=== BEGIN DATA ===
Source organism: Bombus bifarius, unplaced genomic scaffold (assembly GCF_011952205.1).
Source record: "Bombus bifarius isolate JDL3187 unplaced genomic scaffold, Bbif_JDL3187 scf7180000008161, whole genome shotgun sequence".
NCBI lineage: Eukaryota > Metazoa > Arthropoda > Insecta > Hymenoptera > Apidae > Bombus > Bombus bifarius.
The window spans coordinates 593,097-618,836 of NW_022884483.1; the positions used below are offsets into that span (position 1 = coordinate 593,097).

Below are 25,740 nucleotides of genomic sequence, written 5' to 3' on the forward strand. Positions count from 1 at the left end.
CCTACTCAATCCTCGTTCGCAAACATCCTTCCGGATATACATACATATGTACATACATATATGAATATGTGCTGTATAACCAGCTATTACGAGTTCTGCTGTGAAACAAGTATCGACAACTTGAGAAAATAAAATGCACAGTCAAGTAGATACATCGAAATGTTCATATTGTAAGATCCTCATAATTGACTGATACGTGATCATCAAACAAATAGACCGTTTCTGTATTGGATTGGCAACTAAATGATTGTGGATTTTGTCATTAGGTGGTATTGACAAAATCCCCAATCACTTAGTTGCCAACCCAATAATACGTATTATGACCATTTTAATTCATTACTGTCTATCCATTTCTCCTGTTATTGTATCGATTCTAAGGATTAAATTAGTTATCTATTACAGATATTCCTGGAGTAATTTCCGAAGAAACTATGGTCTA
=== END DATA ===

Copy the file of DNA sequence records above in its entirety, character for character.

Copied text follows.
Source organism: Bombus bifarius, unplaced genomic scaffold (assembly GCF_011952205.1).
Source record: "Bombus bifarius isolate JDL3187 unplaced genomic scaffold, Bbif_JDL3187 scf7180000008161, whole genome shotgun sequence".
NCBI lineage: Eukaryota > Metazoa > Arthropoda > Insecta > Hymenoptera > Apidae > Bombus > Bombus bifarius.
The window spans coordinates 593,097-618,836 of NW_022884483.1; the positions used below are offsets into that span (position 1 = coordinate 593,097).

Below are 25,740 nucleotides of genomic sequence, written 5' to 3' on the forward strand. Positions count from 1 at the left end.
CCTACTCAATCCTCGTTCGCAAACATCCTTCCGGATATACATACATATGTACATACATATATGAATATGTGCTGTATAACCAGCTATTACGAGTTCTGCTGTGAAACAAGTATCGACAACTTGAGAAAATAAAATGCACAGTCAAGTAGATACATCGAAATGTTCATATTGTAAGATCCTCATAATTGACTGATACGTGATCATCAAACAAATAGACCGTTTCTGTATTGGATTGGCAACTAAATGATTGTGGATTTTGTCATTAGGTGGTATTGACAAAATCCCCAATCACTTAGTTGCCAACCCAATAATACGTATTATGACCATTTTAATTCATTACTGTCTATCCATTTCTCCTGTTATTGTATCGATTCTAAGGATTAAATTAGTTATCTATTACAGATATTCCTGGAGTAATTTCCGAAGAAACTATGGTCTA